Mister Raroo is our friend, native San Diegan, video game fanatic and contributor to several video game publications. He was kind enough to write an exclusive review of MLB 08: The Show for us. Please click on illustrations for larger version.
Introduction: Baseball on Both Sides of the Pacific
When it comes to the Great American Pastime of baseball, I really like Japan’s take on it. A couple years back, Missus Raroo and I were lucky enough to take in a Yomiyuri Giants game during our trip to Tokyo. That may very well have been the most entertaining game of baseball I’ve ever attended. Save for one inebriated American businessman who was at the game with a group of embarrassed locals, there was no booing to be heard nor rowdy behavior to be seen. Instead, the crowd was content to happily cheer in unison for their team, singing along to the catchy melodies played by each team’s small but spirited band of cheerleading squads. Missus Raroo and I couldn’t help but join in and cheer for the Giants because, after all, they were the home team, but we had to respect the Hiroshima Carp fans, who cheered on their losing team down to final out. Nobody left early, everyone was smiling, and when a nearby Giants fan spilled his beverage, he actually ran to get paper towels to wipe it up!
A few months after our return to the States, Missus Raroo and I spent
an evening at
Petco Park, enjoying a San Diego Padres game. While Padres fans are generally a relaxed and polite bunch, I couldn’t help but notice some striking differences from the experience I’d had at the Tokyo Dome. To begin with, there was a heck of a lot of booing and heckling to be heard. I’ve got nothing personally against it and often it can be a fun part of the overall atmosphere, but thinking back to how embarrassing it seemed when the drunk American was booing the Carp at the Tokyo Dome, not to mention the reaction from the Japanese fans sitting around him, hearing booing at Petco Park rang differently in my ears. On top of that, a woman sitting in front of us was eating garlic fries with a criminal amount of ketchup on them, dripping all over the ground in front of her and more or less grossing us out. Needless to say, she didn’t rush to grab any paper towels to clean up her mess.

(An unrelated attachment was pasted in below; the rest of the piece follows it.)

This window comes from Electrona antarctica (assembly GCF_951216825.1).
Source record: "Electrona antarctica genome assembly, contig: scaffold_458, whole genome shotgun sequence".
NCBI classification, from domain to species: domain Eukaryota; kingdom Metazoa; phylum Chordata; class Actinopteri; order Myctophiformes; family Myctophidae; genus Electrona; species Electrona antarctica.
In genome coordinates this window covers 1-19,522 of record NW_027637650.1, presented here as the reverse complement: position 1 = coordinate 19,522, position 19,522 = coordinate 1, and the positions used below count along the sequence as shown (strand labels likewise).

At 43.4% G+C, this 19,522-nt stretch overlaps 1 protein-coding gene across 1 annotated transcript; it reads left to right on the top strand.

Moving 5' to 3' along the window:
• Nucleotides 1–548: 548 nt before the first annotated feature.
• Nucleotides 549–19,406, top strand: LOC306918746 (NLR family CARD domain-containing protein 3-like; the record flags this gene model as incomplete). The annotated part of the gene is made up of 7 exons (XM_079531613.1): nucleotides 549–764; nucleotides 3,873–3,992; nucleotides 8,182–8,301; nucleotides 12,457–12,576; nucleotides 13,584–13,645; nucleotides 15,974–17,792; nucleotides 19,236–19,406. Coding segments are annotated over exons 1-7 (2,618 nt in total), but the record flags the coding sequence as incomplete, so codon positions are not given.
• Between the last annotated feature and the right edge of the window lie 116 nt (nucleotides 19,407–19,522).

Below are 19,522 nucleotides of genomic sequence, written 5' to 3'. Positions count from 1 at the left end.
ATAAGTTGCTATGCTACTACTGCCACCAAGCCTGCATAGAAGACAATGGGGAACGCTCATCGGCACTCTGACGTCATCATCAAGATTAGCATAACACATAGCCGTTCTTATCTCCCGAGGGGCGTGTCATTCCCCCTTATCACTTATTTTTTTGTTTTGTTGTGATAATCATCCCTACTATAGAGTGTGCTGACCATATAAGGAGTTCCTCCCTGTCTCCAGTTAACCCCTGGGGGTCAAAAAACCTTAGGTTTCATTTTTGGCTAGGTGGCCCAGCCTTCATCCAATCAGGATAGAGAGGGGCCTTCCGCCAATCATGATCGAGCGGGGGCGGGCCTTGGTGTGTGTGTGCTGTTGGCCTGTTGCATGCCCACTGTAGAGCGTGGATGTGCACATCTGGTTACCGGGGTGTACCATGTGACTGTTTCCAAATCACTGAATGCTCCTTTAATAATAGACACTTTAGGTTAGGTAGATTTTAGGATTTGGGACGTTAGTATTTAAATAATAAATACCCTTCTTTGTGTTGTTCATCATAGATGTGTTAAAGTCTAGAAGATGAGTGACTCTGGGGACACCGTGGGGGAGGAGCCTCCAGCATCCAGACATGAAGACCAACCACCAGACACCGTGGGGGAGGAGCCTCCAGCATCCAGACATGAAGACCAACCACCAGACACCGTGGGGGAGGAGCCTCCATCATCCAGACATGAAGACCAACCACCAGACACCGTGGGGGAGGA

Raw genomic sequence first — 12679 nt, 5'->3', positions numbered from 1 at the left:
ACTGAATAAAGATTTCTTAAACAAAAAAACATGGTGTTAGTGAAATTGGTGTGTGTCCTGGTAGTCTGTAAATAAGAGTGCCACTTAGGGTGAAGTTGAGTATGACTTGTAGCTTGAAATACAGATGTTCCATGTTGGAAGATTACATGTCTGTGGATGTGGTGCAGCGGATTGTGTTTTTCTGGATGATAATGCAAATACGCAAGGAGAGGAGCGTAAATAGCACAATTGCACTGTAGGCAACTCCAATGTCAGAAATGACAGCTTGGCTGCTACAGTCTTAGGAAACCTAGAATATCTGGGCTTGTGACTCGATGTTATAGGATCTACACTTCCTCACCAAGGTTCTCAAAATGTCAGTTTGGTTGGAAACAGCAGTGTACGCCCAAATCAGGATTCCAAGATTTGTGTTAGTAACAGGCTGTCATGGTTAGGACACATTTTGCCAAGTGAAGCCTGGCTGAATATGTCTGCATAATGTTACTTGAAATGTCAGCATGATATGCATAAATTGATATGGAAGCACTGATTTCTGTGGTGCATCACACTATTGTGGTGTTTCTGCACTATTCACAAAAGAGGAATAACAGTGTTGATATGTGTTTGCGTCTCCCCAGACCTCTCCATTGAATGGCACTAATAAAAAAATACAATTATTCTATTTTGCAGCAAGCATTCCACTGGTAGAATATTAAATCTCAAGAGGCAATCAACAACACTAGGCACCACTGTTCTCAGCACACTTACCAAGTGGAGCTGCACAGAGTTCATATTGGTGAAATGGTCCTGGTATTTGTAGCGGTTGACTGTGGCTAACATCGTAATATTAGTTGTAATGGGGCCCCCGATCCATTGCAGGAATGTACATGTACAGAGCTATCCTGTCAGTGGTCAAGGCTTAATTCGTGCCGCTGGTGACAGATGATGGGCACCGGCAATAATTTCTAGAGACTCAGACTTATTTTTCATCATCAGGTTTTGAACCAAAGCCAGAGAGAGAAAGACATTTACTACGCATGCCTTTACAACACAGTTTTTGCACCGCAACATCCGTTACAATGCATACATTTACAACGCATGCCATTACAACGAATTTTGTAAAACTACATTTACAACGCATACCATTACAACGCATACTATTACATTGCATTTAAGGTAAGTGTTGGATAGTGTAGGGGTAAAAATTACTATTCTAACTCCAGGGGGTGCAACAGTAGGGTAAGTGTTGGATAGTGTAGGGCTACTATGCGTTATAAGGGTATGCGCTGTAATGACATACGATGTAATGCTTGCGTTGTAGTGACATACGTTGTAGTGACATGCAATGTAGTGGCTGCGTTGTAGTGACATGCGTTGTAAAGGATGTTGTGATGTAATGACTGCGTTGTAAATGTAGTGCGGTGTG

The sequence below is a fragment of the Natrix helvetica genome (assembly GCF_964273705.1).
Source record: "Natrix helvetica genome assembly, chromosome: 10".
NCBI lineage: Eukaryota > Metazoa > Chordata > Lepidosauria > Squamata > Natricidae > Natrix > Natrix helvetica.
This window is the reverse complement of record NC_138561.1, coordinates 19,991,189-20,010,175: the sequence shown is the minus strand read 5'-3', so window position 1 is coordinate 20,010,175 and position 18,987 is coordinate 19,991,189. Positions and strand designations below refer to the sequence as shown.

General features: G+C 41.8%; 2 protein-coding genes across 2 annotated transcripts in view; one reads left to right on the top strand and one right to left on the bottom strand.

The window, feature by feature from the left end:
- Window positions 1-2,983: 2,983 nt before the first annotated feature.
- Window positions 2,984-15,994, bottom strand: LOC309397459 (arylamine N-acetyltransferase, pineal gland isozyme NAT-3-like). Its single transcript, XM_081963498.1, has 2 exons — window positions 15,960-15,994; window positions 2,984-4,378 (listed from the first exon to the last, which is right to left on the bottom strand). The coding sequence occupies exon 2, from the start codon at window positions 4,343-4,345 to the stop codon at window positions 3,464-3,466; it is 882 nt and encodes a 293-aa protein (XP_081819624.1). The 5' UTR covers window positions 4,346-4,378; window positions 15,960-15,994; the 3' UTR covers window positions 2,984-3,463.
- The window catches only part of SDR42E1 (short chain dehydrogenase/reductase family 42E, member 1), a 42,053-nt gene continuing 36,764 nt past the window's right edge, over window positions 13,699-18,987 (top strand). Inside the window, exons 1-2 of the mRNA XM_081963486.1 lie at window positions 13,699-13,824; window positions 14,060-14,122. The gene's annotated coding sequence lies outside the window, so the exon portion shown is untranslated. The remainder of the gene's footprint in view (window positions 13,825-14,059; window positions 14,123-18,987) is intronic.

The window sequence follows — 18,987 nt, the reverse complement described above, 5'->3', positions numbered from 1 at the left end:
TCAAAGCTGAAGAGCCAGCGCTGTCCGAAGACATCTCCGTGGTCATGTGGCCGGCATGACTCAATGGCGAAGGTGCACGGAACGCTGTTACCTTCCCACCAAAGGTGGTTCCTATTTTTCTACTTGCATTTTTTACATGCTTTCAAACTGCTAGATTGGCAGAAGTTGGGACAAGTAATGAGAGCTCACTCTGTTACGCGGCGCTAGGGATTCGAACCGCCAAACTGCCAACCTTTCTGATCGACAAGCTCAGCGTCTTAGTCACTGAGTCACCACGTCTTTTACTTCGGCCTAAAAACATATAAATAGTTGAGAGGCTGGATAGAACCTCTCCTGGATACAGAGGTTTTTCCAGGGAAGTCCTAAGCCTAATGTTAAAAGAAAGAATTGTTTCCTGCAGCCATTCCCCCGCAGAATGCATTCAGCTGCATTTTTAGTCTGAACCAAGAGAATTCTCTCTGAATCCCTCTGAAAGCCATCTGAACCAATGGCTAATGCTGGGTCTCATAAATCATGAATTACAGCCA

It wouldn’t be true to say I completely prefer Japanese baseball over American baseball. After all, I was raised in San Diego and grew up attending Padres games. My dad has been a season ticket holder since I was a kid and growing up I went to most Friday and Sunday home games. In recent years I haven’t been as excited about sports in general, including baseball, but it still holds a special place in my heart and I enjoy keeping up with what’s happening with the Padres, even if I’m not religiously checking the box scores like I used to. All the same, there was definitely something about the baseball game we went to in Tokyo that made a lasting impression on me. The next time I’m at Petco Park and some drunk fan spills his beer and boos the opposing team, I’ll be thinking that he should hurry to grab some paper towels so he can wipe up his mess then apologize to everyone around him for being rude!
Japan: Dominating Baseball Videogames Since the 1980s
Now, despite my upbringing with American baseball, my videogame baseball background is strictly Japanese. A great deal of my youth was spent playing the likes of Baseball Stars II for the Neo Geo, World Class Baseball on the Turbografx-16, and World Series Baseball on the Sega Genesis, all of which were developed by Japanese game studios. I don’t think I ever even played any baseball games created by American developers until the Playstation era, and even then nothing appealed to me. I tried both Sony’s and Electronic Arts’ offerings and all I could think was that I missed the arcade-like style and gameplay purity of the games I grew up with. Put simply, I can’t say I’ve played an American-developed baseball game I’ve truly liked. In recent years, the only baseball games I’ve cared for are Mario Superstar Baseball and MLB Power Pros, both of which are based on long-running Japanese baseball game series, Namco’s Family Stadium series and Konami’s Jikkyō Powerful Pro Yakyū series, respectively.